Derivative securities like credit default swaps can also play a valuable role in helping the biopharma industry manage risk. Imagine financial institutions issuing “FDA swaps” that pay investors a fixed sum if the FDA doesn’t approve a particular drug. Such contracts are essentially FDA approval insurance and could greatly reduce the risk of the drug development project, which could attract more capital to this industry.

But your new course, Healthcare Finance, isn’t just for students of finance, right?
Right. The course is for anybody who has an interest in health care, and in applying ideas in financial engineering to biomedical innovation. By bringing together budding entrepreneurs and biomedical experts in this course, we’re hoping to build bridges between finance and the life sciences.

How will you structure the course?
It will be a combination of lectures on health care finance by me and class discussions with practitioners involved in current applications. The lectures will cover conceptual material on various financing methods and the practitioners will provide industry-specific context for these methods. Then, students will work on projects in which they’ll have a chance to apply these ideas to their own challenges, which will be the ultimate test of whether or not finance can have an impact on biomedical innovation.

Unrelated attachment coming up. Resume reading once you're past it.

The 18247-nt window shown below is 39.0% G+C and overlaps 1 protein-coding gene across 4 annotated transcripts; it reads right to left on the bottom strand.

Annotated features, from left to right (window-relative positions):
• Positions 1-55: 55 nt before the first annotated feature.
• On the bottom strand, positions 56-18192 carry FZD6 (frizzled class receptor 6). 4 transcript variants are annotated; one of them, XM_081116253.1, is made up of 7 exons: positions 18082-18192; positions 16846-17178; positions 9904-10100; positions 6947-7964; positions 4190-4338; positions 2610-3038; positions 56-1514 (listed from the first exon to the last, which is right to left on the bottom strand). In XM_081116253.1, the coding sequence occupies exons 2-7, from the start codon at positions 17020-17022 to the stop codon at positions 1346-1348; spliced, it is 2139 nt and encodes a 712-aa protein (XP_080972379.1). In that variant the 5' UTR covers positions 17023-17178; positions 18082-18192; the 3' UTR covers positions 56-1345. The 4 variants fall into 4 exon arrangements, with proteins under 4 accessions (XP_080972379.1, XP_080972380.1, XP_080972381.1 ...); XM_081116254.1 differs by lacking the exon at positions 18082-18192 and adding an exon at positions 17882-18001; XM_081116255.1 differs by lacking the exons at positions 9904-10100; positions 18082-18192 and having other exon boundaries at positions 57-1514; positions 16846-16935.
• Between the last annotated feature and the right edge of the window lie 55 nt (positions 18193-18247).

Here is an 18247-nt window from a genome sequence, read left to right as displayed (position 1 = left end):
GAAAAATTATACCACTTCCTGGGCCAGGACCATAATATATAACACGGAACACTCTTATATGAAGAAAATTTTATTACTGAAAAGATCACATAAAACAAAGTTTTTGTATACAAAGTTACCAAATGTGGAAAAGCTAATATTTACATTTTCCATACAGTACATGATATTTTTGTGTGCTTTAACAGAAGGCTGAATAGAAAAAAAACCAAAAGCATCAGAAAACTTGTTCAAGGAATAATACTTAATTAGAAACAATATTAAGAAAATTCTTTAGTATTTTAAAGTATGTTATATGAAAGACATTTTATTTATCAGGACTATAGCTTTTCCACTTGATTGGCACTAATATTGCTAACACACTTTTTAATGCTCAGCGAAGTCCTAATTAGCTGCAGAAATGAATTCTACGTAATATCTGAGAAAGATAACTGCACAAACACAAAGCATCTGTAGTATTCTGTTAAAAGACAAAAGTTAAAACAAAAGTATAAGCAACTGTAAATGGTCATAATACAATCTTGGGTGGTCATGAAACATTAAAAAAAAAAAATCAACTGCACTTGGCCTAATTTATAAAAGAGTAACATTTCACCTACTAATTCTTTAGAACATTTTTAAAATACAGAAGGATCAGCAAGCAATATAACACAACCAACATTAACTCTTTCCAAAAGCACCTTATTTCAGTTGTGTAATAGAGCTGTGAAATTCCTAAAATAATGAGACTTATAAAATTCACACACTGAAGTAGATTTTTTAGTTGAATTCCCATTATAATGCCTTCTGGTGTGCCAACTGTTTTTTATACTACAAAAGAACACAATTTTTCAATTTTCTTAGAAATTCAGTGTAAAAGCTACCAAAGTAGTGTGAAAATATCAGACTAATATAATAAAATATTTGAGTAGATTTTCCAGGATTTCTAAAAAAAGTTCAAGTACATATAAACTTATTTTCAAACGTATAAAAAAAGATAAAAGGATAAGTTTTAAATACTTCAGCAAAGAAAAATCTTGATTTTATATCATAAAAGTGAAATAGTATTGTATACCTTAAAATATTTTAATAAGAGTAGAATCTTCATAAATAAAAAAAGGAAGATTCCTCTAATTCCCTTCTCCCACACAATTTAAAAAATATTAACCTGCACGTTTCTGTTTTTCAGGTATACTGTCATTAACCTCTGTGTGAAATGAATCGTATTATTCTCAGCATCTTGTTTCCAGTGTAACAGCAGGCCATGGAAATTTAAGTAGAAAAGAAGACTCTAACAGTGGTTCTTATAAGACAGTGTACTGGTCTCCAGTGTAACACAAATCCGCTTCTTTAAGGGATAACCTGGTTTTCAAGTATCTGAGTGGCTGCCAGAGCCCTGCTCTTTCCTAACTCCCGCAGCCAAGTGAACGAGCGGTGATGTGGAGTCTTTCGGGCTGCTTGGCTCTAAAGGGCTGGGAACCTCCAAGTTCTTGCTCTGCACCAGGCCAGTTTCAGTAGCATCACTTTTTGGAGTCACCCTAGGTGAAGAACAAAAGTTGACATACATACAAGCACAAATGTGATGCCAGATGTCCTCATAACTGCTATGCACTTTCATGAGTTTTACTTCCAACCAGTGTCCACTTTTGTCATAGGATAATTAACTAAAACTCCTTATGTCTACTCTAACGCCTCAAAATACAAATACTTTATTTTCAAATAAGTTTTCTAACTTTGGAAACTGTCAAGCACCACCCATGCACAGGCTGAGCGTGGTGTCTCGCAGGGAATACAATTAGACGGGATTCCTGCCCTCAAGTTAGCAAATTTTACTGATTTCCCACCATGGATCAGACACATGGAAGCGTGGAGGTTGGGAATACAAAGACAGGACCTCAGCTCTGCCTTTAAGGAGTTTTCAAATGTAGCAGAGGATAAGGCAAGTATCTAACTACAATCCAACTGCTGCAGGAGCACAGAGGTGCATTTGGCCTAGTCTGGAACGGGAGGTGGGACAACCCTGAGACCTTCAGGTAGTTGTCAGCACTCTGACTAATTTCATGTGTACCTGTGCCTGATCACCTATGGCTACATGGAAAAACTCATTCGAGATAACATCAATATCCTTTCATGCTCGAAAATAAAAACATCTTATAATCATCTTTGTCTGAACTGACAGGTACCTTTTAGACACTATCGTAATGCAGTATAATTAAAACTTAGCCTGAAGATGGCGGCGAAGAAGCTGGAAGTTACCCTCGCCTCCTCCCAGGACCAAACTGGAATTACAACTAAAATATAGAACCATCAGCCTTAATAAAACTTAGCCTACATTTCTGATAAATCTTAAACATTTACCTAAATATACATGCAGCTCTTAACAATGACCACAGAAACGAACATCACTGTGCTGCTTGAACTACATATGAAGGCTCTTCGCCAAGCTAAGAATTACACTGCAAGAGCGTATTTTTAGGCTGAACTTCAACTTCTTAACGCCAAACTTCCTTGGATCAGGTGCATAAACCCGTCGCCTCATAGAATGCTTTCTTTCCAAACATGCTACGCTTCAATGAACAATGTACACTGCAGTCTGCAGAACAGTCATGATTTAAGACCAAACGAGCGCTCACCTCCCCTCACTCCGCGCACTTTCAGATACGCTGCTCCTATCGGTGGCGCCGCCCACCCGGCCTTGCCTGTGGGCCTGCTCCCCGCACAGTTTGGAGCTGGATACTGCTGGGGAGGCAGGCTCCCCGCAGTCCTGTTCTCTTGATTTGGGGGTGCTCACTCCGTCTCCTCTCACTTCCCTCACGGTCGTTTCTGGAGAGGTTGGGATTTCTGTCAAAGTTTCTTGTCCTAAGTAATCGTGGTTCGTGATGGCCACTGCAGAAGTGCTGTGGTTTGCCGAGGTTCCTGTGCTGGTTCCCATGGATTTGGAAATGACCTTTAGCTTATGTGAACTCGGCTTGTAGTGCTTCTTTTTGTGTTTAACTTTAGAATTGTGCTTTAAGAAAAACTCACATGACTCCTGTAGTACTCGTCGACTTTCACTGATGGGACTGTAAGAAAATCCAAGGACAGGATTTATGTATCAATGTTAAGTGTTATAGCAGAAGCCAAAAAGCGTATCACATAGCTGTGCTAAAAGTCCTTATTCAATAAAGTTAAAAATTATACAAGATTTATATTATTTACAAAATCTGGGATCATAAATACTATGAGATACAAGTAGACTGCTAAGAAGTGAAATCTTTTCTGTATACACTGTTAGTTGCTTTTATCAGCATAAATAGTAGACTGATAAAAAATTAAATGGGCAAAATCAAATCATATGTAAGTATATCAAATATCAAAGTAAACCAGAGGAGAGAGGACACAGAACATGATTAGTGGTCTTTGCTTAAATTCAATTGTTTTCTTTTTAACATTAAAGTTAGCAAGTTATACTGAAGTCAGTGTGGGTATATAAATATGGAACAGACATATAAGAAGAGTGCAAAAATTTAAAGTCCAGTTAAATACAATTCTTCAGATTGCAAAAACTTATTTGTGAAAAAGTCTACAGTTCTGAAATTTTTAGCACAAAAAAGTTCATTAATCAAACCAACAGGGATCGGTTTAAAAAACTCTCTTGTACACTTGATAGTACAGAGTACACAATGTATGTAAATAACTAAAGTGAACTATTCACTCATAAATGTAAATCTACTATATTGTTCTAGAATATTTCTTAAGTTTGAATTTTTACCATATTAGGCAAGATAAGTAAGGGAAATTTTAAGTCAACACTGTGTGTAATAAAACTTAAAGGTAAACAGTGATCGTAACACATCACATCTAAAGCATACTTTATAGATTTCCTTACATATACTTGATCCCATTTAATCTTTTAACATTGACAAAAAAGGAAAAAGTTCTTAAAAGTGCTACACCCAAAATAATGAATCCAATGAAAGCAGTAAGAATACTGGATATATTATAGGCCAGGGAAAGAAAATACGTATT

So the time is right. What about the place?
MIT is absolutely the perfect place to offer this course for several reasons. First, MIT was where financial engineering was born, thanks to [Nobel laureate] Bob Merton and the many other giants of modern finance who were and are faculty here. MIT and the Cambridge/Boston area are also home to many incredible breakthroughs pioneered by biologists, clinicians, biotech entrepreneurs and VCs, and big pharma—we’re at the epicenter of this incredible industry. We also have some of the world’s best hospitals within a five-mile radius of MIT. And finally, Boston happens to be one of the mutual fund capitals of the world. What could be more perfect than to combine finance and biomedicine here at MIT? I feel very privileged to be able to draw on all of these resources for my health care finance course and can’t wait to get started.